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Those looking to buy a late-model car, truck or sport utility vehicle may suffer from sticker shock when they see the price of used vehicles, which the U.S. government’s consumer price index calculates have risen by about 30% since May 2020.

“It’s all about the inventory. There’s a high demand and a low inventory,” said Lisa McIntyre, executive director of the Greater Pittsburgh Automobile Dealers Association, a trade association representing about 200 dealerships in Southwestern Pennsylvania.

When there is not a sufficient number of new vehicles to fill demand or buyers don’t want to pay new car prices, they turn to used cars, pushing prices up, McIntyre said.

A certified pre-owned vehicle rose in price from about $10,000 in February to about $11,500 to $11,800 now, said Jeff Dohallow, general manager for Kenny Ross Subaru in North Huntingdon.

At Nick Chevrolet in Tarentum, sales manager Glenn Harbison said the dealership saw used car prices rise “probably ($4,000) or $5,000 more than at the beginning of the year. In essence, the used car market is exploding,” Harbison said. “Unfortunately for the consumer, but it’s just the way that the market is.”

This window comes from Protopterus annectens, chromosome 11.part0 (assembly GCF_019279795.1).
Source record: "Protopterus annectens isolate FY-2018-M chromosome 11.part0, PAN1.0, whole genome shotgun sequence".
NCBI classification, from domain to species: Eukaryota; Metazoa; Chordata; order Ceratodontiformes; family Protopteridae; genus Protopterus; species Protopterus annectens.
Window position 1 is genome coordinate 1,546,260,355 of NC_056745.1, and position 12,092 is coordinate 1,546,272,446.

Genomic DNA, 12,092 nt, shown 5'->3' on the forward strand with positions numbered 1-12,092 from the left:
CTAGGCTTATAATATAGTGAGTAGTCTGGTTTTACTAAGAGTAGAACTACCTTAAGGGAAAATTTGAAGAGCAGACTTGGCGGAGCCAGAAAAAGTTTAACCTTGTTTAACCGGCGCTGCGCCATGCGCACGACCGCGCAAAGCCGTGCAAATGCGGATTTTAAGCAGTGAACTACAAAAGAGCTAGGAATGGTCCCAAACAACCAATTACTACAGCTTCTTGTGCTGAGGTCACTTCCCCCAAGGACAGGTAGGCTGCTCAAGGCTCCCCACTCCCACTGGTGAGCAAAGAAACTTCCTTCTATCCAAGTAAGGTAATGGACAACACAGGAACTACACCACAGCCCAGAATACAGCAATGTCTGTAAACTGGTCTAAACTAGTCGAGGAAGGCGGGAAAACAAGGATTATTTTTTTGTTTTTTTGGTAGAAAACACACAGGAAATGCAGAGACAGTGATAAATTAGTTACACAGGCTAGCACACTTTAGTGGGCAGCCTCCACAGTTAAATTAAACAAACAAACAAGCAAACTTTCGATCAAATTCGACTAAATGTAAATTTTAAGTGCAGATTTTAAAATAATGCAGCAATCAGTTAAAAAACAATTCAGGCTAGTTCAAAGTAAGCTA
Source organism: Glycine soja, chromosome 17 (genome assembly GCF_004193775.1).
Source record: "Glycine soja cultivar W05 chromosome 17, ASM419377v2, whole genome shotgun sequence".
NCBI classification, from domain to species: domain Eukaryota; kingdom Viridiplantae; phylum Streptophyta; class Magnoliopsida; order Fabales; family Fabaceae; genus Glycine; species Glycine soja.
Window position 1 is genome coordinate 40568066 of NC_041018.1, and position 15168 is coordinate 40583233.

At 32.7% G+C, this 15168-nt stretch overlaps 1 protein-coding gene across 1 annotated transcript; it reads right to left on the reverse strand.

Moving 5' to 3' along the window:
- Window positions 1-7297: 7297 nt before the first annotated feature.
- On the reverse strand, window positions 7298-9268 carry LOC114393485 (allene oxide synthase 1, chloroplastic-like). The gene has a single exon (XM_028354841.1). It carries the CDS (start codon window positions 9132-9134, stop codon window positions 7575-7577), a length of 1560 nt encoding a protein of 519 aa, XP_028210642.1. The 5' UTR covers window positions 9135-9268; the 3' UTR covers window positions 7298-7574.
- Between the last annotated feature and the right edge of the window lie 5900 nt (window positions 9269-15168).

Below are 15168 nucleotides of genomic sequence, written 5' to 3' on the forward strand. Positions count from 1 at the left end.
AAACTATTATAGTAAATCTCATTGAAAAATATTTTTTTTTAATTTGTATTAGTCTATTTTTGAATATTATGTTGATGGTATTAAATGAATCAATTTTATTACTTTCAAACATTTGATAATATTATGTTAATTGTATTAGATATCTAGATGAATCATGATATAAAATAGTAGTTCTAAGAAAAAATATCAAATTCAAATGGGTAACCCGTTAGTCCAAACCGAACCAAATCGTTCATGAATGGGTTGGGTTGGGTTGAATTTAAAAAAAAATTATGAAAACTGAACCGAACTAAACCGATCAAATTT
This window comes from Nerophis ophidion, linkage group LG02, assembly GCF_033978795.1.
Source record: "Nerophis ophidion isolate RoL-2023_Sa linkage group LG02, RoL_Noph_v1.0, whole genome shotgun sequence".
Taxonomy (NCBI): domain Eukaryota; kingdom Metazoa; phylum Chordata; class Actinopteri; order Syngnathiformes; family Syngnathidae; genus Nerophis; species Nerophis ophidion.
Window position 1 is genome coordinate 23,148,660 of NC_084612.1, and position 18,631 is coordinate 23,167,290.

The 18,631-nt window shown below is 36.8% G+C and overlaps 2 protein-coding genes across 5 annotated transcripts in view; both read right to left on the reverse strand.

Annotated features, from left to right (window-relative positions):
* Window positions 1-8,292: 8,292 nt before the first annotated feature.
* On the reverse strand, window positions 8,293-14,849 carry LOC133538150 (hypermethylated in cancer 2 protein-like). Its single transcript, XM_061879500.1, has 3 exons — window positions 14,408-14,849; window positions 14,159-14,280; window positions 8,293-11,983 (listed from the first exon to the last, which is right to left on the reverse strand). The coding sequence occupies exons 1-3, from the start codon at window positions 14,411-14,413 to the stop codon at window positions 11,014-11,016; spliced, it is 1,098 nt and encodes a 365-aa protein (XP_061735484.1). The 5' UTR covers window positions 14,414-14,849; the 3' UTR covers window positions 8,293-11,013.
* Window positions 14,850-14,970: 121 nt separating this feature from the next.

“The used cars are worth more than they’ve ever been,” said Mark Smail, general manager of the Smail Auto Group, a Hempfield family business that has been in the auto industry since the 1950s.

At Hillcrest Volkswagen in Lower Burrell, general manager Bob Bordonaro said the dealership placed more money on trade-ins “just because of what the market is doing.”

“We aren’t just taking cars and raising prices,” Bordonaro said.

At Choice Auto, a Murrysville used car dealership, “the prices are significantly higher and are going up,” said Ray Murphy, finance manager. Some used vehicles have jumped up from $2,000 to $4,000, he said, but that has not prevented 2021 from being “extremely busy.”

Managers and owners at several dealerships in the region say higher prices haven’t deterred buyers because “we’re selling a lot of certified pre-owned vehicles,” Dohallow said.

The average price for those used vehicles is about $22,500, said Umar Sheikh, an assistant vice president and credit analyst manager at Euler Hermes North America, a research firm.

Sheikh is not optimistic about a quick resolution, predicting the imbalance between supply and demand and higher used car prices will linger into the late third quarter or early fourth quarter.

U.S. auto sales for the year are expected to hit 15.8 million vehicles, based on sales as of June, according to analysts from J.D. Power and LMC Automotive. That sales number is about 2.6 million vehicles higher than during the pandemic restrictions in June 2020, but still fewer than the 17 million vehicles sold in May 2021 and June 2019. Auto industry analysts foresee better sales in the second half of the year.